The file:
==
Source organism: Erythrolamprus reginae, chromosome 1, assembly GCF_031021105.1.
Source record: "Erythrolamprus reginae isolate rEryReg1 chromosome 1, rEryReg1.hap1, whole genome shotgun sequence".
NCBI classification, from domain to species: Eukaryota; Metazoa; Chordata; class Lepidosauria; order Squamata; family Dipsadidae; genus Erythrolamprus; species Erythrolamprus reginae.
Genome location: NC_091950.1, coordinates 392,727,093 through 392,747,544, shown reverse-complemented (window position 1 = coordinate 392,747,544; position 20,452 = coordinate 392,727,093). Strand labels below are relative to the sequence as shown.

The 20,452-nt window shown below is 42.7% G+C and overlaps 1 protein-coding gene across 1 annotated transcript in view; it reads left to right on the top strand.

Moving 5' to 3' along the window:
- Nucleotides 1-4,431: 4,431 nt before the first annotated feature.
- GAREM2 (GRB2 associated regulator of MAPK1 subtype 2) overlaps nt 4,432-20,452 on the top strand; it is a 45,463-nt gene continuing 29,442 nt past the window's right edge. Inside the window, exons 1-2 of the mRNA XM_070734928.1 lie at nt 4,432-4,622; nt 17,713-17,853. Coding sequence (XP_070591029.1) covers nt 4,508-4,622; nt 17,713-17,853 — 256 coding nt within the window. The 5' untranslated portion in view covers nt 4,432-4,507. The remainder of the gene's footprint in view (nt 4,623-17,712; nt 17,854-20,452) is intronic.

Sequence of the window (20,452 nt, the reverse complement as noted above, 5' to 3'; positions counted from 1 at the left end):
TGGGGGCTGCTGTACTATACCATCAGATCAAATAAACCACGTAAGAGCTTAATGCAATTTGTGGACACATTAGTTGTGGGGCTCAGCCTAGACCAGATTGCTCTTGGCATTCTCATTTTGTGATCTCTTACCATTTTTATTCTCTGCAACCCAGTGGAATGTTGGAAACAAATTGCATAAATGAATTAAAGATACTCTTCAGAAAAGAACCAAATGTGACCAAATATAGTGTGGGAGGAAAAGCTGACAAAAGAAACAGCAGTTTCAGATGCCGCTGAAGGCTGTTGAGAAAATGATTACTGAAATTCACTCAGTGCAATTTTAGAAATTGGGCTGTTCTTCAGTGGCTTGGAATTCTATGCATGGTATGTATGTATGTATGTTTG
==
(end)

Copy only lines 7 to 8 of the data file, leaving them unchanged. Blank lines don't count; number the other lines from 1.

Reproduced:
- Nucleotides 1-4,431: 4,431 nt before the first annotated feature.
- GAREM2 (GRB2 associated regulator of MAPK1 subtype 2) overlaps nt 4,432-20,452 on the top strand; it is a 45,463-nt gene continuing 29,442 nt past the window's right edge. Inside the window, exons 1-2 of the mRNA XM_070734928.1 lie at nt 4,432-4,622; nt 17,713-17,853. Coding sequence (XP_070591029.1) covers nt 4,508-4,622; nt 17,713-17,853 — 256 coding nt within the window. The 5' untranslated portion in view covers nt 4,432-4,507. The remainder of the gene's footprint in view (nt 4,623-17,712; nt 17,854-20,452) is intronic.